WACO, Texas — As lawmakers met with social media executives on Tuesday, G.W. Carver and Indian Spring Middle School students got together for their weekly "TikTok Tuesday".
The school's social media club helps students learn more about the benefits and uses of social media, but also helps them navigate some of the problems it presents.
"We try to teach them what you post on social media, it stays on social media--it can stay on the internet," school social worker Clair Chapman said. "We try to teach them the dangers and how it can positively impact something or negatively."
The students have also learned how to schedule social media posts, create videos for school events and make podcasts.
"Social media is strong," said Shaniya Smith, an 8th-grade student at Indian Spring. "So we're just trying to bring positive energy to the school, social media, people, reality."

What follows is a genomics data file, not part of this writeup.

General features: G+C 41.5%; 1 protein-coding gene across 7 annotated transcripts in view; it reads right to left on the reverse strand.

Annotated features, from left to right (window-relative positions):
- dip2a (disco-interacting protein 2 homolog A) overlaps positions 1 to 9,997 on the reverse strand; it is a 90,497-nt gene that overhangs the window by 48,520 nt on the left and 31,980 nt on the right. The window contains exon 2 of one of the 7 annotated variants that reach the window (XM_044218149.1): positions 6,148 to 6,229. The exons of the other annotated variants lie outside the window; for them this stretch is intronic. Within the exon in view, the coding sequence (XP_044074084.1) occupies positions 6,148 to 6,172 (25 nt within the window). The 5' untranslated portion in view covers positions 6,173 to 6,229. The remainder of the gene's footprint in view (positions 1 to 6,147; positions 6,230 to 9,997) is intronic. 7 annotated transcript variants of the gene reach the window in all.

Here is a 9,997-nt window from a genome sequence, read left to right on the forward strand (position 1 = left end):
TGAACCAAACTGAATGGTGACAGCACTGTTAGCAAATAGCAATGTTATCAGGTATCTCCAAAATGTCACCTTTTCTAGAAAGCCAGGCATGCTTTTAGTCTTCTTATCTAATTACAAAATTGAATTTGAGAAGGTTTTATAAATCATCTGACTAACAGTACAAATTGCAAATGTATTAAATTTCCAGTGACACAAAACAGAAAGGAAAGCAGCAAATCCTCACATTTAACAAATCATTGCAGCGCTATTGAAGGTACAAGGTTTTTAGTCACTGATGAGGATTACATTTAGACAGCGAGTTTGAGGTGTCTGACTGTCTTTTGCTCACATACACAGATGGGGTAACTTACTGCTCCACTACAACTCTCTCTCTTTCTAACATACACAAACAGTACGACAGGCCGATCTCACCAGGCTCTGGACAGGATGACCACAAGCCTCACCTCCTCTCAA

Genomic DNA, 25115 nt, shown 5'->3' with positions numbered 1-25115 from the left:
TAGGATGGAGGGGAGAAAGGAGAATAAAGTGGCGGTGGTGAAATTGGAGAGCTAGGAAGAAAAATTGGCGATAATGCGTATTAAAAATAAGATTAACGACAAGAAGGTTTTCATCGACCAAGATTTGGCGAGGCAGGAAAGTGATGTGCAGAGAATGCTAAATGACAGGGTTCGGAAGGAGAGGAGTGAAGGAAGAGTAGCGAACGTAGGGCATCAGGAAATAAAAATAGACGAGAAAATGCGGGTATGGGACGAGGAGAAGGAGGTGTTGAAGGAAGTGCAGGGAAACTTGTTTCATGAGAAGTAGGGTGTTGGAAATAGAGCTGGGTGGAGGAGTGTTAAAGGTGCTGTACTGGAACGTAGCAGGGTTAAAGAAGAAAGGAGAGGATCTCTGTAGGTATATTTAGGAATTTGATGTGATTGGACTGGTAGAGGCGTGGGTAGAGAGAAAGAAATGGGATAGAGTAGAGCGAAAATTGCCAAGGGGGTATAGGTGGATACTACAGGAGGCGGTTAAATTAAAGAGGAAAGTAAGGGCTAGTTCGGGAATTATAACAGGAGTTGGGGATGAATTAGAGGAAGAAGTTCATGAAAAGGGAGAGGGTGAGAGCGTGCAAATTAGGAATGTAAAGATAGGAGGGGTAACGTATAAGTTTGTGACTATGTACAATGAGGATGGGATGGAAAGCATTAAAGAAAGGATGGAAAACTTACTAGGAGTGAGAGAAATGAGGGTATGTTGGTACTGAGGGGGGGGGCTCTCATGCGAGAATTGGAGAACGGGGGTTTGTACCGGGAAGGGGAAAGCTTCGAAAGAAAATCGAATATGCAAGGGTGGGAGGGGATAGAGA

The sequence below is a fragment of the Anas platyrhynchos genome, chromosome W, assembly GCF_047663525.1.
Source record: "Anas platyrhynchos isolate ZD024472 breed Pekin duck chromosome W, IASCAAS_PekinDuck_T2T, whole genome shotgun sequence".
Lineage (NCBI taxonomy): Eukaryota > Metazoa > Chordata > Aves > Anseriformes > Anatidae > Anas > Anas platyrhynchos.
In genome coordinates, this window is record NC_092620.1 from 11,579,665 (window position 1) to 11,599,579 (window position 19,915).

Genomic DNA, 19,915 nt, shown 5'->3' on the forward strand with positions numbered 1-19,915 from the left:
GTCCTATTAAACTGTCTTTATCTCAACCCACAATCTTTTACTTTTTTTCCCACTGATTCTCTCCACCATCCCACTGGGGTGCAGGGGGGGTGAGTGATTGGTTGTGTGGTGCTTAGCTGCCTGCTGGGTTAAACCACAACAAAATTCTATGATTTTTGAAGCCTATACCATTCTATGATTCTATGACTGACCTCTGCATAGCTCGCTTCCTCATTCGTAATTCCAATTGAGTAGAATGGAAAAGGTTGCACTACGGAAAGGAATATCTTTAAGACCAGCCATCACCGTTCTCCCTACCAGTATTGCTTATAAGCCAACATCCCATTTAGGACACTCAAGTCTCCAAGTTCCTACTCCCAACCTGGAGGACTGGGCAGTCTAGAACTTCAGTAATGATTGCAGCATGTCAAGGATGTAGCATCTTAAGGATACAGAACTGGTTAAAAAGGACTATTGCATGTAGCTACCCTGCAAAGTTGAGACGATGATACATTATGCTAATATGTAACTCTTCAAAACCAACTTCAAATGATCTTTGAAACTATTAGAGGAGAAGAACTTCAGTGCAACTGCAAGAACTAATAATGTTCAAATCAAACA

On Capitol Hill, Senators questioned executives from Snapchat, TikTok, and YouTube on Tuesday about some of the potential harm inflicted on children by social media platforms. Questions about privacy, manipulative marketing, and social media addiction arose.
Dr. Taha Ansari, a child and adolescent psychiatrist with Baylor Scott & White told 25 News that social media addiction is a real concern.
"That can lead to social isolation, avoidance, and if you take that addiction away, you're gonna be irritable, you're gonna be angry, you're gonna be throwing tantrums," Ansari said.
He suggests parents set limits and block inappropriate content for their children.
"It's good if you allow it in certain amounts, and healthy content is what's important too," he said.